Hagel’s Korean War Lesson from a Hollow Force
On the 60th anniversary of the end of the Korean War, Defense Secretary Chuck Hagel is warning Washington not to hollow out the force. By Stephanie Gaskell
After a considerable downsizing of the military following World War II and the nation’s desire to “bring the boys home,” the U.S. military suffered a major defeat in the Battle of Osan, the first battle of the Korean War.
Sixty years later on the anniversary of the end of the so-called “Forgotten War,” Defense Secretary Chuck Hagel, faced with steep budget cuts and the end of two major ground wars, gave a speech at the Veterans of Foreign Wars convention warning Washington not to “repeat the mistakes of the past.”
“With $37 billion in mandated budget cuts that began on March 1 under sequestration, we are witnessing the largest single-year reduction in the defense budget since the drawdown after Korea,” Hagel said on Monday in Louisville, Ky. “Unless the law changes, the Department will have to absorb $52 billion in cuts next year, and a total of $500 billion in cuts over the next decade. This is in addition to the $487 billion in reductions over 10 years that we are already implementing under the Budget Control Act of 2011.”
There’s a historic precedent to reducing the size and scope of the military after major combat, but along with that comes another historical truth: a hollow force often means major defeat in early battles of the next conflict. In Korea, Task Force Smith was defeated in part because of post-WWII cuts to the military.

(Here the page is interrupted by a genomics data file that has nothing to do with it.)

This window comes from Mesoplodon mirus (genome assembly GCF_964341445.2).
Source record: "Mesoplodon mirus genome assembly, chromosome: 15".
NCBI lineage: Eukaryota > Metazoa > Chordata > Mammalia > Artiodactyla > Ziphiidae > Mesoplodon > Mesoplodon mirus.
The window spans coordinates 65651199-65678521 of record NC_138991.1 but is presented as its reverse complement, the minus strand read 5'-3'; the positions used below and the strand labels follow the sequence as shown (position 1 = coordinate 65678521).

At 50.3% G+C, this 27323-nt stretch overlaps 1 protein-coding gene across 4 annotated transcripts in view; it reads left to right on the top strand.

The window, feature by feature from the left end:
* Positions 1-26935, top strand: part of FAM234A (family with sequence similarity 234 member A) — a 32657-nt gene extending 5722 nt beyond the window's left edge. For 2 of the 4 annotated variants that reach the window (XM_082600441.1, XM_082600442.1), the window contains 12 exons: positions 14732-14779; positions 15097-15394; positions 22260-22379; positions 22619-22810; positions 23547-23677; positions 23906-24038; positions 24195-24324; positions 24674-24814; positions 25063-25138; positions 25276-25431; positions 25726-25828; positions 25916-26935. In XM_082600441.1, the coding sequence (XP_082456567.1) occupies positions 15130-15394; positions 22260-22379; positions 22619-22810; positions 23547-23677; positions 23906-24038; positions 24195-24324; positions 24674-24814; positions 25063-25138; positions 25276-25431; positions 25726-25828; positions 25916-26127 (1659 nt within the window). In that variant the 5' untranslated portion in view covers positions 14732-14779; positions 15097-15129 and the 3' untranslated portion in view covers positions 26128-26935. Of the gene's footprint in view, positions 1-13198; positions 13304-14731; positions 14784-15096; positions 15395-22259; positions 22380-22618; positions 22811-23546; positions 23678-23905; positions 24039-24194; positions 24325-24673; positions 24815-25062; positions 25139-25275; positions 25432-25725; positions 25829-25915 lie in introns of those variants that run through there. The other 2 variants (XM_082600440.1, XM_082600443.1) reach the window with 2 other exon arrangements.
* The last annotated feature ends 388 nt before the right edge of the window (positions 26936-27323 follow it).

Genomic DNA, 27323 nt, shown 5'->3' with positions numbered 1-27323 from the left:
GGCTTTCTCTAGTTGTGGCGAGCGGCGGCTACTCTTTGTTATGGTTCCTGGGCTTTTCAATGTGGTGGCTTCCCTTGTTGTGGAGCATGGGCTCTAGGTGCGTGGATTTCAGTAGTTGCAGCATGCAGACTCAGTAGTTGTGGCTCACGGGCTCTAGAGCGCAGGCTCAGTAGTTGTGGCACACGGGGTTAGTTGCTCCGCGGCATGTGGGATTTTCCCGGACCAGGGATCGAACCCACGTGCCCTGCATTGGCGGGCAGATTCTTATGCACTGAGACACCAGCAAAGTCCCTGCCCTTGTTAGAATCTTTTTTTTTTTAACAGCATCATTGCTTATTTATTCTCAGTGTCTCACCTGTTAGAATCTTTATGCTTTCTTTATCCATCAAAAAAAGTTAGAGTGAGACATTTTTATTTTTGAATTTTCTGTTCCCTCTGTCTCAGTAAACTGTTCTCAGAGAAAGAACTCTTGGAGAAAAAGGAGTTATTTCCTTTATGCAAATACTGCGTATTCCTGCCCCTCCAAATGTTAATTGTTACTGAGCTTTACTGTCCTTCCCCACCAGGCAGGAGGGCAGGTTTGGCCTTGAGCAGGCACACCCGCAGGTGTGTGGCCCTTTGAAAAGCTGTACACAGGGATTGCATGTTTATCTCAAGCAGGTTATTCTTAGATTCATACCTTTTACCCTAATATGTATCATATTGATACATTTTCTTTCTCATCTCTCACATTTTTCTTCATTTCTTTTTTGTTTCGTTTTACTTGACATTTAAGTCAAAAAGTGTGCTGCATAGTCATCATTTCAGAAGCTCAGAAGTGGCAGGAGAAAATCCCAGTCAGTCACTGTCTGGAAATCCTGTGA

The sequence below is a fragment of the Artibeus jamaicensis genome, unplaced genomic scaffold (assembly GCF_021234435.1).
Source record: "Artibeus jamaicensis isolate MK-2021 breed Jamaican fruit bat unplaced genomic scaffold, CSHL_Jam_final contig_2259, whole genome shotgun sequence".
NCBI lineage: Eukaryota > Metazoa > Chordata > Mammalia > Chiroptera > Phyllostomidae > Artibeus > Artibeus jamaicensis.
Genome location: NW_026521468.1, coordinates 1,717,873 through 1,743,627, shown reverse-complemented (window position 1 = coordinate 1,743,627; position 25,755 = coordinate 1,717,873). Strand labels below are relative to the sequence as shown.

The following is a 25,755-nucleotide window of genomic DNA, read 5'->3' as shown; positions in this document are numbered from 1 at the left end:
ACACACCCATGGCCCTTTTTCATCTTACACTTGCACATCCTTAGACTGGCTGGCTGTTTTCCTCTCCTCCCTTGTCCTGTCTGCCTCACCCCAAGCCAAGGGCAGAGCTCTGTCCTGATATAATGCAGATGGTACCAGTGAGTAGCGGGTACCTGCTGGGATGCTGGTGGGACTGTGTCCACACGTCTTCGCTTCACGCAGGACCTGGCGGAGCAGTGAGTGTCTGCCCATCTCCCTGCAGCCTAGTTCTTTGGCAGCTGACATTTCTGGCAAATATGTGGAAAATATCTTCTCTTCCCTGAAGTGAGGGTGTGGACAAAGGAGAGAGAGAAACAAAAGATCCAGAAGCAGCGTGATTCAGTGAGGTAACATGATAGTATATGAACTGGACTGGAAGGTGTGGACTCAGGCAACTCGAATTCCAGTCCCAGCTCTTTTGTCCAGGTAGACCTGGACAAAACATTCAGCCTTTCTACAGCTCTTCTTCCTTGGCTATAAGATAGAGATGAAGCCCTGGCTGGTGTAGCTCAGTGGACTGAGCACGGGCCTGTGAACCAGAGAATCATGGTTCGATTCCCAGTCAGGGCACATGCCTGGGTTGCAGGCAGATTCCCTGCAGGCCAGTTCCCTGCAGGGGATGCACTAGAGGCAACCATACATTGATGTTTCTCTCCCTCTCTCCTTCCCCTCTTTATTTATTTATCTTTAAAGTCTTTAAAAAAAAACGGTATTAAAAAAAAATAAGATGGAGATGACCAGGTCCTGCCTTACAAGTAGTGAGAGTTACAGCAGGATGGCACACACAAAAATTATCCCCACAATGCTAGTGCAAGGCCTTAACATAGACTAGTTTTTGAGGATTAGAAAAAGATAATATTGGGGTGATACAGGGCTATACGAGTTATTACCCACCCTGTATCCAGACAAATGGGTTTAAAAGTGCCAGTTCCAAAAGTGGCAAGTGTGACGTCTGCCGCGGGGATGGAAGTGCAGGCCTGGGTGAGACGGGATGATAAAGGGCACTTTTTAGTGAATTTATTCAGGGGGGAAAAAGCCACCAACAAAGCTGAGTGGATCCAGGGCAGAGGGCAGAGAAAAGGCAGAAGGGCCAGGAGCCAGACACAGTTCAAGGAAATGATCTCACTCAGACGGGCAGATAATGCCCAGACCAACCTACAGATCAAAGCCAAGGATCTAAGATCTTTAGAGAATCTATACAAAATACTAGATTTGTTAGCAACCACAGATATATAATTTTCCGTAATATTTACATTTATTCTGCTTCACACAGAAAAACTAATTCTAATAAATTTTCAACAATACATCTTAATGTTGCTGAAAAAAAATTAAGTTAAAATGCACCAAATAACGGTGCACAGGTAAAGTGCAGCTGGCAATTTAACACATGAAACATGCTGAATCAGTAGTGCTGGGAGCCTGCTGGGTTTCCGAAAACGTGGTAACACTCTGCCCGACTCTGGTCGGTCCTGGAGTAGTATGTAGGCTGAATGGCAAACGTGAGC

This is not lost on Hagel, who fought in Vietnam. While he left the military in 1968, he watched as the Army he fought with in what was then America’s longest war become a shadow of itself in the decades that followed. At the VFW convention, Hagel told his fellow veterans to help raise awareness that budget cuts are hurting military readiness.
“You all have fought and put your lives on the line for this country,” Hagel told them. “You did so with the expectation that you would be given the equipment, training, and support you needed to succeed. Many of you — especially those veterans of the Korean War — have seen the costs, measured in precious American lives, that come with sending a hollow force into battle.”
“We cannot repeat the mistakes of the past,” he said.
Maintaining readiness has been the department’s biggest challenge under sequestration, which is likely to roll into next fiscal year. Army Chief of Staff Gen. Ray Odierno has long warned of a hollow force and Joint Chiefs Chairman Gen. Martin Dempsey told Congress this week that “we will not be able to find the money we need to achieve the level of sequestration cuts without a dramatic impact in our readiness.”